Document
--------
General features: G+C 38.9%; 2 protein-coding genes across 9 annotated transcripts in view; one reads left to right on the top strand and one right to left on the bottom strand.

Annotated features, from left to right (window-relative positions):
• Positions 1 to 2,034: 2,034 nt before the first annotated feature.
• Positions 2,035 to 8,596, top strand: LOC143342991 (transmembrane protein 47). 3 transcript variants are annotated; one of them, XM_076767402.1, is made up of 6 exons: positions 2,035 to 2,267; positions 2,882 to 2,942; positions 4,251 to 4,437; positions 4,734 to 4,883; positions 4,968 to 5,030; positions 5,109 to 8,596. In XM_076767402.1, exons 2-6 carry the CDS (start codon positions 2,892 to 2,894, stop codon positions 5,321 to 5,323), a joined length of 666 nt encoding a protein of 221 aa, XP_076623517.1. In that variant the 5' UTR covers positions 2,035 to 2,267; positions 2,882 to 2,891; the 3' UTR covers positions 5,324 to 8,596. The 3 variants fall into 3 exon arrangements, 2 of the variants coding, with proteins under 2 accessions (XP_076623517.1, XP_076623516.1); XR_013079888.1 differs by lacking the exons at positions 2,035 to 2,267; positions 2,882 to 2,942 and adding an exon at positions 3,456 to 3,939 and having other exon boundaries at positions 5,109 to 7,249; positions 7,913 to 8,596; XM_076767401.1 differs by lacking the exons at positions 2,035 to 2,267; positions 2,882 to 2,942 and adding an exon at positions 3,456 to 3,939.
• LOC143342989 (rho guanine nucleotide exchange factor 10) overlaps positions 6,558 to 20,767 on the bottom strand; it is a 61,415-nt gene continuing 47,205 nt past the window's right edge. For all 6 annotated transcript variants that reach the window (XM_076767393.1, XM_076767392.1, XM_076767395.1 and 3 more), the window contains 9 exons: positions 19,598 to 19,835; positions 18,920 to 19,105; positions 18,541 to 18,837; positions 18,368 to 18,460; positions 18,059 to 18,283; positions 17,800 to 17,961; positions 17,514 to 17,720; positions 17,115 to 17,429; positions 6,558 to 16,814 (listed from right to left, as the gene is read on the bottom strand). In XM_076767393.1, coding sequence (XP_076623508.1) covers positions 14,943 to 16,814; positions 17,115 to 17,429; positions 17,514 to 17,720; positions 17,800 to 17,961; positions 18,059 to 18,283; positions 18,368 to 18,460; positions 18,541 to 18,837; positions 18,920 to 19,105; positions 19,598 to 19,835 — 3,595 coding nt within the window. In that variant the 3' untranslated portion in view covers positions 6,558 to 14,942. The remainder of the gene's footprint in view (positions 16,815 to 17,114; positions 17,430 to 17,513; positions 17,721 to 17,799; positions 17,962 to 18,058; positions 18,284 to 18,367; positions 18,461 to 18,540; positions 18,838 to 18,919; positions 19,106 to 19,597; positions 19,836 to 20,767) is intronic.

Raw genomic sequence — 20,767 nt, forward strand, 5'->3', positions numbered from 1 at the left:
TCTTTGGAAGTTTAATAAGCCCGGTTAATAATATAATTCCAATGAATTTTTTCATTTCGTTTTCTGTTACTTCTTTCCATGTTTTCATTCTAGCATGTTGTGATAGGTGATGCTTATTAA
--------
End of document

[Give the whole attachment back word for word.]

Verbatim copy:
General features: G+C 38.9%; 2 protein-coding genes across 9 annotated transcripts in view; one reads left to right on the top strand and one right to left on the bottom strand.

Annotated features, from left to right (window-relative positions):
• Positions 1 to 2,034: 2,034 nt before the first annotated feature.
• Positions 2,035 to 8,596, top strand: LOC143342991 (transmembrane protein 47). 3 transcript variants are annotated; one of them, XM_076767402.1, is made up of 6 exons: positions 2,035 to 2,267; positions 2,882 to 2,942; positions 4,251 to 4,437; positions 4,734 to 4,883; positions 4,968 to 5,030; positions 5,109 to 8,596. In XM_076767402.1, exons 2-6 carry the CDS (start codon positions 2,892 to 2,894, stop codon positions 5,321 to 5,323), a joined length of 666 nt encoding a protein of 221 aa, XP_076623517.1. In that variant the 5' UTR covers positions 2,035 to 2,267; positions 2,882 to 2,891; the 3' UTR covers positions 5,324 to 8,596. The 3 variants fall into 3 exon arrangements, 2 of the variants coding, with proteins under 2 accessions (XP_076623517.1, XP_076623516.1); XR_013079888.1 differs by lacking the exons at positions 2,035 to 2,267; positions 2,882 to 2,942 and adding an exon at positions 3,456 to 3,939 and having other exon boundaries at positions 5,109 to 7,249; positions 7,913 to 8,596; XM_076767401.1 differs by lacking the exons at positions 2,035 to 2,267; positions 2,882 to 2,942 and adding an exon at positions 3,456 to 3,939.
• LOC143342989 (rho guanine nucleotide exchange factor 10) overlaps positions 6,558 to 20,767 on the bottom strand; it is a 61,415-nt gene continuing 47,205 nt past the window's right edge. For all 6 annotated transcript variants that reach the window (XM_076767393.1, XM_076767392.1, XM_076767395.1 and 3 more), the window contains 9 exons: positions 19,598 to 19,835; positions 18,920 to 19,105; positions 18,541 to 18,837; positions 18,368 to 18,460; positions 18,059 to 18,283; positions 17,800 to 17,961; positions 17,514 to 17,720; positions 17,115 to 17,429; positions 6,558 to 16,814 (listed from right to left, as the gene is read on the bottom strand). In XM_076767393.1, coding sequence (XP_076623508.1) covers positions 14,943 to 16,814; positions 17,115 to 17,429; positions 17,514 to 17,720; positions 17,800 to 17,961; positions 18,059 to 18,283; positions 18,368 to 18,460; positions 18,541 to 18,837; positions 18,920 to 19,105; positions 19,598 to 19,835 — 3,595 coding nt within the window. In that variant the 3' untranslated portion in view covers positions 6,558 to 14,942. The remainder of the gene's footprint in view (positions 16,815 to 17,114; positions 17,430 to 17,513; positions 17,721 to 17,799; positions 17,962 to 18,058; positions 18,284 to 18,367; positions 18,461 to 18,540; positions 18,838 to 18,919; positions 19,106 to 19,597; positions 19,836 to 20,767) is intronic.

Raw genomic sequence — 20,767 nt, forward strand, 5'->3', positions numbered from 1 at the left:
TCTTTGGAAGTTTAATAAGCCCGGTTAATAATATAATTCCAATGAATTTTTTCATTTCGTTTTCTGTTACTTCTTTCCATGTTTTCATTCTAGCATGTTGTGATAGGTGATGCTTATTAA